ECP to probe horse-trading, get assistance from FIA, intelligence agencies
ISLAMABAD, Mar 14: The Election Commission of Pakistan (ECP) on Wednesday hinted that they might seek help from FIA and intelligence agencies to probe alleged horse-trading in March 3 elections for 52 Senate seats.
Representatives of different political parties in person or through counsels appeared before a five-member bench of the ECP to substantiate their claims of horse-trading in Senate polls.
Shahid Gondal, the counsel for Imran Khan, told the ECP bench that PTI had already constituted a committee to investigate which party lawmakers voted for candidates other than PTI.
He claimed PTI will provide all available proof to ECP.
Minister of State for Information Marriyum Aurangzaib requested ECP to get help from FIA and intelligence agencies.
Chief Election Commissioner Sardar Muhammad Raza remarked ECP would do, further stating that “ECP wants all the political parties to help the supervisory body in investigating this matter.
“Selling and buying of votes is a serious crime,” he added further.
In his written reply, Muttahida Qaumi Movement-Pakistan (MQM-P) Chief Farooq Sattar alleged six MQM-P’s Provincial Assembly members sold their votes.
According to Sattar, Heer Soho, Saleem Rajput, Shazia Javed, Naila Munir, Samita Afzal and Naheed Begum voted for the opposing candidate.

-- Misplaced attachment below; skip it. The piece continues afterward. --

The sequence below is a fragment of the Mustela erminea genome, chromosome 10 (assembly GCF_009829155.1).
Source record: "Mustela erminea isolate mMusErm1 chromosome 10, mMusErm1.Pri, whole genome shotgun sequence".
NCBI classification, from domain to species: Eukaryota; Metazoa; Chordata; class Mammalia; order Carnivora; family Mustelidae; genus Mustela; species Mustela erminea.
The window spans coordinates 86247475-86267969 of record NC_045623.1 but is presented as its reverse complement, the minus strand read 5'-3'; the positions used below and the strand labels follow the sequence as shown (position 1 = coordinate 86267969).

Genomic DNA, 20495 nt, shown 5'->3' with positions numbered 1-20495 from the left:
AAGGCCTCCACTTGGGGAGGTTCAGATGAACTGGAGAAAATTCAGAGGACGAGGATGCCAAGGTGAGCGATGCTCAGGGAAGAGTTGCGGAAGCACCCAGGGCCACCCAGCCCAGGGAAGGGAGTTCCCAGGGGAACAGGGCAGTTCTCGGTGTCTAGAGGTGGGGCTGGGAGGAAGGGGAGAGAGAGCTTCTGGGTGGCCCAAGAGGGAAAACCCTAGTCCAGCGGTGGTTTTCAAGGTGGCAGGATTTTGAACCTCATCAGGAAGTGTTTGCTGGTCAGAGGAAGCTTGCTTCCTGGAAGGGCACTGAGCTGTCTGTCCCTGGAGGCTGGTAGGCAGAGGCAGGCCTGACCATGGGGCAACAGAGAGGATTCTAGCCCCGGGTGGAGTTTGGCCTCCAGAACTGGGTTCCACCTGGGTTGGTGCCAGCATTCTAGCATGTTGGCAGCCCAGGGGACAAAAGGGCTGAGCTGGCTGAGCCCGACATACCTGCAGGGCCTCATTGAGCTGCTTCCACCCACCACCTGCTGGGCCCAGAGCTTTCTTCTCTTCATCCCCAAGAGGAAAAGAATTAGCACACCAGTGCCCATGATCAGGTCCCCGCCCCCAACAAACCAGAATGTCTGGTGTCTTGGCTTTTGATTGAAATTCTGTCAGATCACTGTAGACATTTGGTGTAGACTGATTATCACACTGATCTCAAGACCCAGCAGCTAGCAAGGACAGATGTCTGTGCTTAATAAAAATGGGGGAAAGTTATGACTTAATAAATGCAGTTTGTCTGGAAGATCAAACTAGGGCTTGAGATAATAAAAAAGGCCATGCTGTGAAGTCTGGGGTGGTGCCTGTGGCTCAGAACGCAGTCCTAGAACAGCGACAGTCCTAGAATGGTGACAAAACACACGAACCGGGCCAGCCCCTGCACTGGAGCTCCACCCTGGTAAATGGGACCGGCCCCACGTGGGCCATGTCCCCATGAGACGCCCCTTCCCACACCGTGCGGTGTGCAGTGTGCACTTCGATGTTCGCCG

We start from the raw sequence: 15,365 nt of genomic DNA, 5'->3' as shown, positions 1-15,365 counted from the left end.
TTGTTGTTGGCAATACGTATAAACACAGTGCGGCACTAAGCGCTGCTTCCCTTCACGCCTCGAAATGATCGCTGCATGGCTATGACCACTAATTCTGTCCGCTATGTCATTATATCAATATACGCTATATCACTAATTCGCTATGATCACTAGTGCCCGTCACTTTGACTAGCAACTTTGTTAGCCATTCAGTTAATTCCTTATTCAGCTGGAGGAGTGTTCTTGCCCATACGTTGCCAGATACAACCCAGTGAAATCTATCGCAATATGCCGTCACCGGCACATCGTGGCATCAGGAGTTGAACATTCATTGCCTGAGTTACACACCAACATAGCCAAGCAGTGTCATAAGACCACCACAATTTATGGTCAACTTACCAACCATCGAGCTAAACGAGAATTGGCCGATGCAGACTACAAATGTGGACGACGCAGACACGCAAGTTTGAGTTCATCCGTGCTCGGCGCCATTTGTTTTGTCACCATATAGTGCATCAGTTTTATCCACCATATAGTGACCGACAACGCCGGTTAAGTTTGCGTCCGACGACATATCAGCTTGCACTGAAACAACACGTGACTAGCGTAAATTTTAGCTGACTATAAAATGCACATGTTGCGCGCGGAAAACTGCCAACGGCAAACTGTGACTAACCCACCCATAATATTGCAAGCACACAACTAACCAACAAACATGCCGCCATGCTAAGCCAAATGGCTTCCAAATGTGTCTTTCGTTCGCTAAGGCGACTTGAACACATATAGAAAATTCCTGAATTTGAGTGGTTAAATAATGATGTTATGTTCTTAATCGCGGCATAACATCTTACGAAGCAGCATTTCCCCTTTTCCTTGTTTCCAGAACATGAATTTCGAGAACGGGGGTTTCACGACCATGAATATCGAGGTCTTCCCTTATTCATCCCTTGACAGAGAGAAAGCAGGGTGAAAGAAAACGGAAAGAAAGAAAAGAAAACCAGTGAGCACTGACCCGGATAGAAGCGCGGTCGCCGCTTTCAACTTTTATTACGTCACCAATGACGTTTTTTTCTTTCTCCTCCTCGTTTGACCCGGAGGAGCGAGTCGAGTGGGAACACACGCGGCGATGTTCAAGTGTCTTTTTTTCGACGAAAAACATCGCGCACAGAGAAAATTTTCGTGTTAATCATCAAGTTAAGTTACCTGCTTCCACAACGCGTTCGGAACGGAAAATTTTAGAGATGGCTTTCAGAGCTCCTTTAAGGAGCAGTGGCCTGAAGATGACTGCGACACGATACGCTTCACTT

In his reply, Sattar further stated MQM-P has issued show-cause notice to the Provincial Assembly members.
Addressing the media, Muttahida Qaumi Movement-Pakistan’s Sheikh Salahuddin said, the party has provided all proof regarding horse-trading to the ECP.
“It is a very embarrassing act. Earlier, horse-trading was only limited to Fata. Now it has been carried out in all provinces.”
He further added the evidence contains names of those who sold votes.
The next hearing for the case will be on April 6.
Based on media reports, ECP last week issued notices to many politicians who leveled allegations against each other.
ECP on March 6 took notice of horse-trading allegations levelled against parliamentarians in the Senate elections.
The commission had summoned several politicians who have been appearing in the media with allegations of horse-trading. The election body further asked them to submit proofs if they had any to substantiate their claims.
They were summoned on March 14 to initiate an investigation into the claims so that action can be taken against those involved.
Allegations of horse-trading in Senate polls had been doing the rounds even before the Senate polls were held on March 3.